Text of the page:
Glutamate role in schizophrenia likely
medwireNews: The possible role of glutamate in schizophrenia is strengthened by a study showing normalized levels after successful antipsychotic treatment in patients with first-episode psychosis.
Proton magnetic resonance spectroscopy revealed baseline glutamate levels in the right associative striatum that averaged 31.34 Institutional Units (IU) in 24 patients with first-episode psychosis. As anticipated, this was significantly higher than in 18 mentally healthy controls, at 28.23 IU.
During 4 weeks of treatment, the patients’ average Positive and Negative Syndrome Scale (PANSS) scores fell significantly, from 94.5 to 58.7, and their glutamate levels followed suit, falling to 29.25 IU, whereas levels in controls remained stable at 27.97 IU.
Changes in glutamate levels in the patients significantly correlated with changes in the PANSS general psychopathology subscale.
These findings are in line with the theory that schizophrenia arises from neurodevelopmental abnormalities that lead to disturbed glutamatergic neurotransmission. In this case, say study author Ariel Graff-Guerrero (University of Toronto, Ontario, Canada) and team: “The deteriorating course of the disease may be partially explained by cortical neuronal toxic effects secondary to enhanced glutamatergic exposure, and dopaminergic dysregulation may be the final common pathway that results from altered glutamatergic neurotransmission.”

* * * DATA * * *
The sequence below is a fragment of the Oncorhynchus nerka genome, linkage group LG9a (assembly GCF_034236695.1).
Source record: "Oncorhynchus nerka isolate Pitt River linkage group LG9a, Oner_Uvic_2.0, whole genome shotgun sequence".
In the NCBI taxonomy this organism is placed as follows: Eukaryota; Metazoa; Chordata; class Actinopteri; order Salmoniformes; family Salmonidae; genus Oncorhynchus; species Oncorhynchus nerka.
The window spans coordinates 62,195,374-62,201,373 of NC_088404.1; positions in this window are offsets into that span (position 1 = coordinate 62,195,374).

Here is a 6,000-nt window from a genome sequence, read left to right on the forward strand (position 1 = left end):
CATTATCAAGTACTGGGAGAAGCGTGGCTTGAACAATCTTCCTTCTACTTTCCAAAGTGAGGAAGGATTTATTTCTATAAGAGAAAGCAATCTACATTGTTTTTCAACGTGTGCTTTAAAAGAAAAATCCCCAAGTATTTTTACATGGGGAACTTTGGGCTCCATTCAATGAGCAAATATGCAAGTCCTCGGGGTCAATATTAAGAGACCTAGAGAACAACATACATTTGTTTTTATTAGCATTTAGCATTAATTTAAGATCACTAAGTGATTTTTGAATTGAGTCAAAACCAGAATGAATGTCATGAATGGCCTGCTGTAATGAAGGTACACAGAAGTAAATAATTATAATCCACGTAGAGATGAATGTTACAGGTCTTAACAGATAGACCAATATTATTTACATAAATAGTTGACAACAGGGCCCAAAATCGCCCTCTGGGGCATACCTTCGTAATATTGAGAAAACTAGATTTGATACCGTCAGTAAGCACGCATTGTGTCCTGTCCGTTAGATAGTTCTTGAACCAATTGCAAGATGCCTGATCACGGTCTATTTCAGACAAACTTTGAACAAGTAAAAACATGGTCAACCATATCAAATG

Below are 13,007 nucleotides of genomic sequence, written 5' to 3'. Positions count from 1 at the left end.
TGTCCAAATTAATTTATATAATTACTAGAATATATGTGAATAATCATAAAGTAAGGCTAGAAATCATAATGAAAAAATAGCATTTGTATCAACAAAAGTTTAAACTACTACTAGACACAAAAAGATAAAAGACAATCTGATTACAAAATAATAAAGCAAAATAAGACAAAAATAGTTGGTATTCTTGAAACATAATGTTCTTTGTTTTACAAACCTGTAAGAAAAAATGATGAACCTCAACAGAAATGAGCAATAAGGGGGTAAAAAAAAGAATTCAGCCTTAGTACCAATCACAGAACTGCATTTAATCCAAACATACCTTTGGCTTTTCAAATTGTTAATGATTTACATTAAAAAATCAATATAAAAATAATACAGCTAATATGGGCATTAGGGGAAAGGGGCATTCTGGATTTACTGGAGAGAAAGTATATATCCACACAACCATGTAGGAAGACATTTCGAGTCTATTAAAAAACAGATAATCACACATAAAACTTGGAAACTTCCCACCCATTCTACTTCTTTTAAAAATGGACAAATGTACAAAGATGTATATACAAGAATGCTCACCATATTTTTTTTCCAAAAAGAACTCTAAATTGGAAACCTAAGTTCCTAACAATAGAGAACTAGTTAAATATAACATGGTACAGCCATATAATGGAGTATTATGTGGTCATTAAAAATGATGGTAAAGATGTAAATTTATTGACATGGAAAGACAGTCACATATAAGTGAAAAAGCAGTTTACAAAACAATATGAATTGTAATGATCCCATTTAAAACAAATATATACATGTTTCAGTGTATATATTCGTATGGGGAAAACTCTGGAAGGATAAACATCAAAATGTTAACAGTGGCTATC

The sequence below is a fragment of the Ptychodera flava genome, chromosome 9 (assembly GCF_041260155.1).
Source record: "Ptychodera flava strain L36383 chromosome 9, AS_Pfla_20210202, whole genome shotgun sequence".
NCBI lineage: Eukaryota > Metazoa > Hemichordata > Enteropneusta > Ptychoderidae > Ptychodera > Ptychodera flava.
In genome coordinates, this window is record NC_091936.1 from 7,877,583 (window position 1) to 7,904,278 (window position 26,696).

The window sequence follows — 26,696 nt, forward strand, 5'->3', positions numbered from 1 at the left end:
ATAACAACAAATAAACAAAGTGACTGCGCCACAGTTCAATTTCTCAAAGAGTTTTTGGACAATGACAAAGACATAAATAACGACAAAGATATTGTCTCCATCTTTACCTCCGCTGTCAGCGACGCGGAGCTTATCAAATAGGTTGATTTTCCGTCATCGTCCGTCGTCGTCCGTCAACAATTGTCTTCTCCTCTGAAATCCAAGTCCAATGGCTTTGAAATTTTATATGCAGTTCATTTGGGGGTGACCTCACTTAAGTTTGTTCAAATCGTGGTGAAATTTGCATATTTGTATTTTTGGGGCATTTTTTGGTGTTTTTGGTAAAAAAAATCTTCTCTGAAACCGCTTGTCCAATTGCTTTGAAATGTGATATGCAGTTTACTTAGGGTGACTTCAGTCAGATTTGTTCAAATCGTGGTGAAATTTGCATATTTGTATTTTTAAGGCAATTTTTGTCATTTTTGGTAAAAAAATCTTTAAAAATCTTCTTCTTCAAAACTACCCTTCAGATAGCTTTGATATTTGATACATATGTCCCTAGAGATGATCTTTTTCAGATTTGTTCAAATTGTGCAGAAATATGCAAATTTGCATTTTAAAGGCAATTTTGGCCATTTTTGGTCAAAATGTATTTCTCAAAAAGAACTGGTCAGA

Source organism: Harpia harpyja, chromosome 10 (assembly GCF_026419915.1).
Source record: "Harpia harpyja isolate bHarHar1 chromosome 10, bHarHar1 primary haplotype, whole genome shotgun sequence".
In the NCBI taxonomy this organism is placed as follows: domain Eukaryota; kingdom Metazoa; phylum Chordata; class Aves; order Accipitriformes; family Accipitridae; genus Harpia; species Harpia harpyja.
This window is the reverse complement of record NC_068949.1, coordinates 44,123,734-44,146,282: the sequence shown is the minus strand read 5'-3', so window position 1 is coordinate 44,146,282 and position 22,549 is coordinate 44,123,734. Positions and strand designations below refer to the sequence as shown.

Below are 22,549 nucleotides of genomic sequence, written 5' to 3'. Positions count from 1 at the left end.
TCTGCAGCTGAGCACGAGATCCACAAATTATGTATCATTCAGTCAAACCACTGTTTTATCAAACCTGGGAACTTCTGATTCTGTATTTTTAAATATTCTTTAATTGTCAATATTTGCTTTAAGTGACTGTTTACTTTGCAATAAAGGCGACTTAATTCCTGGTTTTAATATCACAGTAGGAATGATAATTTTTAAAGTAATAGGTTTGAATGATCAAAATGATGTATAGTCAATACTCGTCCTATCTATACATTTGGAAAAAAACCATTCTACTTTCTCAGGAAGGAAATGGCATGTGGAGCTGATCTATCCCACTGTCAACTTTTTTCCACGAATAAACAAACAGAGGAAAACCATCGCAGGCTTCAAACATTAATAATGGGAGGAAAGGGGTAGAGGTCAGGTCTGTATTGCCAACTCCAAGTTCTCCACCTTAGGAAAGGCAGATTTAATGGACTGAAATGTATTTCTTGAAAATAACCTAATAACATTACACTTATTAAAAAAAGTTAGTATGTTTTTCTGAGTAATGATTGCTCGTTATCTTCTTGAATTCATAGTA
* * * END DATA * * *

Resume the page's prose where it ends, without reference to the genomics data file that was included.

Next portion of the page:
The researchers also assessed patients’ glutamate levels in the right cerebellar cortex because, unlike the dopamine-rich striatum, it has few dopamine receptors and no dopamine afferents. At baseline, patients had slightly but significantly higher levels than controls, at 24.46 versus 22.24 IU. Treatment had no effect on these values, with levels in both groups rising slightly to a respective 25.19 and 23.88 IU, which erased the significant difference between them.
Writing in JAMA Psychiatry, the team says it is “tempting to speculate” that the differences in glutamate changes observed could be “related to dopaminergic tone,” but cautions that the findings do not directly address this.
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By Eleanor McDermid, Senior medwireNews Reporter